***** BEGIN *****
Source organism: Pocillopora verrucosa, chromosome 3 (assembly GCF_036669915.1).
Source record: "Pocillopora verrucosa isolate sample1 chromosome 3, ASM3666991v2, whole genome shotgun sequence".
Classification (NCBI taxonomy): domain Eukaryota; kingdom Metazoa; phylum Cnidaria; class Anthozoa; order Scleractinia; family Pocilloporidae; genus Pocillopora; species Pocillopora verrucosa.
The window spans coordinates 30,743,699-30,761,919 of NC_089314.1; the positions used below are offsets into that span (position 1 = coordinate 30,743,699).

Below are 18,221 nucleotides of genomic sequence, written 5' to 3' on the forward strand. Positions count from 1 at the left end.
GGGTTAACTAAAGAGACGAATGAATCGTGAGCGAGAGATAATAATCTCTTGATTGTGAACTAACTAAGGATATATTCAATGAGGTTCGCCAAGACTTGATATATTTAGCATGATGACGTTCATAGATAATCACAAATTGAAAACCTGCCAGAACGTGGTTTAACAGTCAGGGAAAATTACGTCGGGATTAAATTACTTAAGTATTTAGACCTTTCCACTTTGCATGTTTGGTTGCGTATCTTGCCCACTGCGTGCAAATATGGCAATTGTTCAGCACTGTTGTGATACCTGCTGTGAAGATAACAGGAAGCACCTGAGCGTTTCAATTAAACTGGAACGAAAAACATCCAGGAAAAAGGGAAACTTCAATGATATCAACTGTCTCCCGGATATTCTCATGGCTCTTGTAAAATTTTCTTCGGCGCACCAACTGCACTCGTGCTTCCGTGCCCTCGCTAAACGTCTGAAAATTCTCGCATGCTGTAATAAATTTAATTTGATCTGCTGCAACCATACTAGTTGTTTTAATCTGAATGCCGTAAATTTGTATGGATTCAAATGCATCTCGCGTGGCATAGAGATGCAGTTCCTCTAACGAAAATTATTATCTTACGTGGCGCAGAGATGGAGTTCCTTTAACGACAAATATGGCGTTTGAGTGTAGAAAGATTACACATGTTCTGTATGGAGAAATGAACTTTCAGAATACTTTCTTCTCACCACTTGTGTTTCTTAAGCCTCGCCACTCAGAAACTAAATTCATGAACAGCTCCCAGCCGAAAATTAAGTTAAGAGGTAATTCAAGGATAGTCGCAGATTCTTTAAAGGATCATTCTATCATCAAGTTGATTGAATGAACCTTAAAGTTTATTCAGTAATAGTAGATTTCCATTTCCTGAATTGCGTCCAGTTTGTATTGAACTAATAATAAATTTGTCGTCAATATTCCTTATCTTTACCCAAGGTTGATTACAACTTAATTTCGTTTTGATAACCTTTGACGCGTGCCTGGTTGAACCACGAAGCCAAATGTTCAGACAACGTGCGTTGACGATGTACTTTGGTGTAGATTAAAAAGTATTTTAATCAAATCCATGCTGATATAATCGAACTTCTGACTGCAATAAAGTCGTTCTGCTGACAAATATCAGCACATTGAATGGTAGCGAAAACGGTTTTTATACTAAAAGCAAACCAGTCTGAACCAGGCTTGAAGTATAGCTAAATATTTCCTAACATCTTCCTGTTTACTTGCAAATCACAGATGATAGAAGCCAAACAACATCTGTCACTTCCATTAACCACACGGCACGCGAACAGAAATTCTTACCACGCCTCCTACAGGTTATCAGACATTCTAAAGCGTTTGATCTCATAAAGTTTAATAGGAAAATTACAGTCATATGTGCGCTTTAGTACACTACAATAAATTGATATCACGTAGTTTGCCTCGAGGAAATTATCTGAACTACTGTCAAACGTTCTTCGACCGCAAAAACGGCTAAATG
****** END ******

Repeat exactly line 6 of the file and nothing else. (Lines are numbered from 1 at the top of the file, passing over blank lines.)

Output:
GGGTTAACTAAAGAGACGAATGAATCGTGAGCGAGAGATAATAATCTCTTGATTGTGAACTAACTAAGGATATATTCAATGAGGTTCGCCAAGACTTGATATATTTAGCATGATGACGTTCATAGATAATCACAAATTGAAAACCTGCCAGAACGTGGTTTAACAGTCAGGGAAAATTACGTCGGGATTAAATTACTTAAGTATTTAGACCTTTCCACTTTGCATGTTTGGTTGCGTATCTTGCCCACTGCGTGCAAATATGGCAATTGTTCAGCACTGTTGTGATACCTGCTGTGAAGATAACAGGAAGCACCTGAGCGTTTCAATTAAACTGGAACGAAAAACATCCAGGAAAAAGGGAAACTTCAATGATATCAACTGTCTCCCGGATATTCTCATGGCTCTTGTAAAATTTTCTTCGGCGCACCAACTGCACTCGTGCTTCCGTGCCCTCGCTAAACGTCTGAAAATTCTCGCATGCTGTAATAAATTTAATTTGATCTGCTGCAACCATACTAGTTGTTTTAATCTGAATGCCGTAAATTTGTATGGATTCAAATGCATCTCGCGTGGCATAGAGATGCAGTTCCTCTAACGAAAATTATTATCTTACGTGGCGCAGAGATGGAGTTCCTTTAACGACAAATATGGCGTTTGAGTGTAGAAAGATTACACATGTTCTGTATGGAGAAATGAACTTTCAGAATACTTTCTTCTCACCACTTGTGTTTCTTAAGCCTCGCCACTCAGAAACTAAATTCATGAACAGCTCCCAGCCGAAAATTAAGTTAAGAGGTAATTCAAGGATAGTCGCAGATTCTTTAAAGGATCATTCTATCATCAAGTTGATTGAATGAACCTTAAAGTTTATTCAGTAATAGTAGATTTCCATTTCCTGAATTGCGTCCAGTTTGTATTGAACTAATAATAAATTTGTCGTCAATATTCCTTATCTTTACCCAAGGTTGATTACAACTTAATTTCGTTTTGATAACCTTTGACGCGTGCCTGGTTGAACCACGAAGCCAAATGTTCAGACAACGTGCGTTGACGATGTACTTTGGTGTAGATTAAAAAGTATTTTAATCAAATCCATGCTGATATAATCGAACTTCTGACTGCAATAAAGTCGTTCTGCTGACAAATATCAGCACATTGAATGGTAGCGAAAACGGTTTTTATACTAAAAGCAAACCAGTCTGAACCAGGCTTGAAGTATAGCTAAATATTTCCTAACATCTTCCTGTTTACTTGCAAATCACAGATGATAGAAGCCAAACAACATCTGTCACTTCCATTAACCACACGGCACGCGAACAGAAATTCTTACCACGCCTCCTACAGGTTATCAGACATTCTAAAGCGTTTGATCTCATAAAGTTTAATAGGAAAATTACAGTCATATGTGCGCTTTAGTACACTACAATAAATTGATATCACGTAGTTTGCCTCGAGGAAATTATCTGAACTACTGTCAAACGTTCTTCGACCGCAAAAACGGCTAAATG